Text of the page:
Once in the delivery room Dr. Halverson took his place. I was already fully dilated the full ten centimeters. I was ready to push. I hadn’t seen Jane since the Emergency Room. I was alone, all alone. I assumed she was somewhere. I was pretty sure she was praying. It was a very good thing that she was.
While I was ready to welcome this new member to my family, I was worried about our future. I knew God. I’d known Him since I was a child. I had received Jesus as my savior many times. I was always riddled with guilt so I almost always responded to an altar call. One can’t be too careful about one’s salvation if you are full of guilt.
I really felt my life was over. Alvin and I had remarried. I had such hope. I thought sure we were going to be that couple with the great testimony. Eventually, I would be the preacher’s wife. I would be respected. But here I was, ready to bring another child into the world. We had no money. I didn’t even have a telephone in the trailer I lived in. I had a roof over my head, but it was sparse. I had no job. I lived on welfare, food stamps and WIC. My AFDC (welfare) check was $150 a month. I would get a $20 raise for this next child. In return for this money I would go every six months to be reevaluated for welfare. It was a demoralizing but necessary experience.
Push. Push. I kept pushing. My feet were high in the stirrups. Masked faces of strangers gave instructions. The baby’s heart was being monitored. It stopped. With lightening reflexes Dr. Halverson grabbed the forceps. I had no anesthesia, no epidural, nothing. Everything began to blur. With precision he pulled the baby out of me. It was so quick that I was amazed to see a ball of flesh being whisked across the room by the doctor.
Was that my baby? Was my baby born? The pediatricians attended to the baby. Dr. Halverson began to repair my torn flesh. I asked him, is the baby alright? He said, I don’t know. Then I said what was it? Is it a boy or a girl? His answer terrified me. He said I don’t know. It was so quick I didn’t look. It’s not good.
As he walked over to the warmer where the pediatricians were suctioning and checking vitals, he came back and said, It’s a girl. Delighted all I could think of was, I have a daughter, a daughter… He looked at me again and said, Don’t get too excited, it’s not good. I don’t think she is going to make it.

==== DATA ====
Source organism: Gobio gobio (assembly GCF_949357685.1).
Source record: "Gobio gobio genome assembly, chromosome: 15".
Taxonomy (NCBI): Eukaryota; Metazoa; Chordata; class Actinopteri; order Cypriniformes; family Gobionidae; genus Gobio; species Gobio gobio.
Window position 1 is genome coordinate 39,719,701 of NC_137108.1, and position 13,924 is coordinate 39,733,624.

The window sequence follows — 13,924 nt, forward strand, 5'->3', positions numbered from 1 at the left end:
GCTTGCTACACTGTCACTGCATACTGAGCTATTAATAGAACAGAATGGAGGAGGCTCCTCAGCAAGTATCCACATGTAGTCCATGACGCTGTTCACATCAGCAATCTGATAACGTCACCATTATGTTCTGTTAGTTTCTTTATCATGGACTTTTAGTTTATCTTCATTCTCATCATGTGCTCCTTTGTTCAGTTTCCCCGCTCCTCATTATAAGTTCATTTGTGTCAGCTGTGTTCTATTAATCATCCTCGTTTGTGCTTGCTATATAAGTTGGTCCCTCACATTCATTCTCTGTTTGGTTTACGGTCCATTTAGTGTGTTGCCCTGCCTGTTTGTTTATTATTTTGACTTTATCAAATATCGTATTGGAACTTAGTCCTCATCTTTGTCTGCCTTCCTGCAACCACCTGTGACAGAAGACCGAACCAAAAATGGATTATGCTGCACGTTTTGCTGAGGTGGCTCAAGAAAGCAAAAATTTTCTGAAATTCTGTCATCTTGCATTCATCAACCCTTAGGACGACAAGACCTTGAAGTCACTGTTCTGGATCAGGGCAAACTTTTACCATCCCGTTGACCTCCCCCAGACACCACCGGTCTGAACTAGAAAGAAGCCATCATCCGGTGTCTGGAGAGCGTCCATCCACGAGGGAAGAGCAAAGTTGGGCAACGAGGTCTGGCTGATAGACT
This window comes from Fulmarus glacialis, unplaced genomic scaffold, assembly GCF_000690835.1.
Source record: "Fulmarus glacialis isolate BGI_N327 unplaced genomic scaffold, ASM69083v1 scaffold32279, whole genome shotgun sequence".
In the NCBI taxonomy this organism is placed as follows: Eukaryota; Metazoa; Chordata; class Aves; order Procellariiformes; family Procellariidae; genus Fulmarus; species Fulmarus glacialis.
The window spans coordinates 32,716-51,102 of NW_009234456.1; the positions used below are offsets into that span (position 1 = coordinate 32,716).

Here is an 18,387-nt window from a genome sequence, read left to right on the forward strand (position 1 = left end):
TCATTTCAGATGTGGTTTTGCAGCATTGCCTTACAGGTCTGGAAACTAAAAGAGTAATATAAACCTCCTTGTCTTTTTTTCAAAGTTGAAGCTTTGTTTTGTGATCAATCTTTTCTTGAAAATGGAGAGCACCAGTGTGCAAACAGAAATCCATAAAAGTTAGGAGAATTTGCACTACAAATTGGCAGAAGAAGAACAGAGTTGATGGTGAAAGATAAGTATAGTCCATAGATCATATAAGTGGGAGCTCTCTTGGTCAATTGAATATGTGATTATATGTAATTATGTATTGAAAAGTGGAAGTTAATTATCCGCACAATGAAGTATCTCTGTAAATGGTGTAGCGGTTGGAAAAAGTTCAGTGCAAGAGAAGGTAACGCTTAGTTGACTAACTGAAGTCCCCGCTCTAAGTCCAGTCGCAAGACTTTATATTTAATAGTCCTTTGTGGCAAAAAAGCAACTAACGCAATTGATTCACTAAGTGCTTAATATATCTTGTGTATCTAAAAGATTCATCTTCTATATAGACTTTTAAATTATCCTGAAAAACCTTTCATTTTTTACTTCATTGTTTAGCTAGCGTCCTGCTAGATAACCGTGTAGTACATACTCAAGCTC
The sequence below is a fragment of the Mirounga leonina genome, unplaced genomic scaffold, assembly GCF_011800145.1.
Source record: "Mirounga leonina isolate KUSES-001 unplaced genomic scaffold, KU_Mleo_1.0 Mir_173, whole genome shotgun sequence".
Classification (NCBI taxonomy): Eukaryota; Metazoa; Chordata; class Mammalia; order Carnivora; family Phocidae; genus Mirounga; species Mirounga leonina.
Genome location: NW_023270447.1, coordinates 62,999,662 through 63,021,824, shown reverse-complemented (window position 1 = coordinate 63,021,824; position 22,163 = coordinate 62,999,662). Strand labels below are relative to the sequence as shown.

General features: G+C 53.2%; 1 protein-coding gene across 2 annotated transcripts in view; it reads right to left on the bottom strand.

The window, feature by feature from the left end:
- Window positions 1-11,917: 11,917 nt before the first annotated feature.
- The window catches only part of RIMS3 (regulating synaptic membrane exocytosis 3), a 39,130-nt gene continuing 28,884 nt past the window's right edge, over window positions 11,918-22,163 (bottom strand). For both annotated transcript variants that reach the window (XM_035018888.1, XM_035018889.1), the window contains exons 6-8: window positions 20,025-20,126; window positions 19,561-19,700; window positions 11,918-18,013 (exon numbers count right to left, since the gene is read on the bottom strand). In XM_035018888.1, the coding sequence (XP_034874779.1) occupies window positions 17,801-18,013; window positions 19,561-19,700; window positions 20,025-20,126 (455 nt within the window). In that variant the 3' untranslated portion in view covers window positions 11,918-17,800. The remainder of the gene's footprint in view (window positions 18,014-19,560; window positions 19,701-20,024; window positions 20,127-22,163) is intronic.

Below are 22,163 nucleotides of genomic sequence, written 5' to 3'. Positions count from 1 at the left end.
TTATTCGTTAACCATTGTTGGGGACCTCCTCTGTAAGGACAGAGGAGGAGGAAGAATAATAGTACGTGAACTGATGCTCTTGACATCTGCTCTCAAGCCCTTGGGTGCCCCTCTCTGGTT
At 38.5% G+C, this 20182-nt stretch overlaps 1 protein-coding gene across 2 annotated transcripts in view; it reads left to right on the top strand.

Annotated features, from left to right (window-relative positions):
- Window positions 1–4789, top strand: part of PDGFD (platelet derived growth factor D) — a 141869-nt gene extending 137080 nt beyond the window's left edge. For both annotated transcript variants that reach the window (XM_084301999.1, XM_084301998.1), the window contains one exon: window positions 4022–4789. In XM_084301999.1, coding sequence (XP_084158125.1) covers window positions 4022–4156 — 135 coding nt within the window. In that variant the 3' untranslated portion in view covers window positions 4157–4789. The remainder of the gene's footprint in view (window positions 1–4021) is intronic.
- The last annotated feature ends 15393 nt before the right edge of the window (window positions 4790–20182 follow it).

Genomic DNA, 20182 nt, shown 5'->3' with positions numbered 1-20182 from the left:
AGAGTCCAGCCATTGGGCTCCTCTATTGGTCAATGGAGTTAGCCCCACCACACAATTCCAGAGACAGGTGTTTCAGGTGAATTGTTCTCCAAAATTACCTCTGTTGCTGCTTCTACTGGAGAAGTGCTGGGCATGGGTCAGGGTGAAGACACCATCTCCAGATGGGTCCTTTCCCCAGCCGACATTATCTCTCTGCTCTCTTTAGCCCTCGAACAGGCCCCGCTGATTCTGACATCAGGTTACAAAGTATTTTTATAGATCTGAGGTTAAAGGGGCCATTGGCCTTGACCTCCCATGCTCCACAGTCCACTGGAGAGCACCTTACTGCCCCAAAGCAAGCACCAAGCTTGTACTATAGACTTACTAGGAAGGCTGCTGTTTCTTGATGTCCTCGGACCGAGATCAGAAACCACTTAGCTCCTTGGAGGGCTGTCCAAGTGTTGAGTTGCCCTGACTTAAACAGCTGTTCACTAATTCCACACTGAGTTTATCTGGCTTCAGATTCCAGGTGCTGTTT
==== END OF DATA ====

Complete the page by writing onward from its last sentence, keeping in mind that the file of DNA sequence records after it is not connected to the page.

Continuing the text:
The pain, the noise, the smells of the delivery room all mixed with my emotions. Should I be happy? I had a girl. Should I hold my emotions in fear that she wouldn’t live? Would I get to hold her? I said her name to myself, Bethany Joy.
Quickly before taking her to the ICU they showed her to me. No touching. No breastfeeding right after birth. Just a quick glimpse of my daughter was all I was allowed. I felt so all alone. I was scared. I didn’t know if I could handle much more.
Birthing was dealt with much like surgery in 1975. I was taken to the recovery room. Several sleeping mothers were in that room with me. I couldn’t sleep. Saying my bladder was full they inserted a catheter. Then Jane appeared.
I was so glad to see her. She was a spiritual rock. If there was any hope for my daughter’s life, I thought her prayers would do it. She smiled. I said it’s a girl. The Glory Hallelujahs rolled out of her mouth. Tongues followed. The nurse came in and told us to be quiet.
I said Jane, it’s not good. She said God is able. I clung to that. In the morning they took me to a private room. This was a luxury never given to a woman on welfare. They said I still had a fever and a UTI. The truth was, they feared Bethany would die. They didn’t want me in a room with other women as they held and caressed their newborn babies.
Bethany had aspirated just before she was born. She was born with pneumonia. She was three weeks early. Small but over 5 lbs she laid in the Isolette in the same hospital as her brother had six years before.
It was Saturday morning. Commencement exercises were going on across Stadium Blvd. I could see it from my window. My peers were capped and gowned ready to launch into the world armed with an education. I watched them with tears streaming down my face. There was no future for me. I was a single mother with two sons and daughter who might not live.
Alvin was nowhere to be found.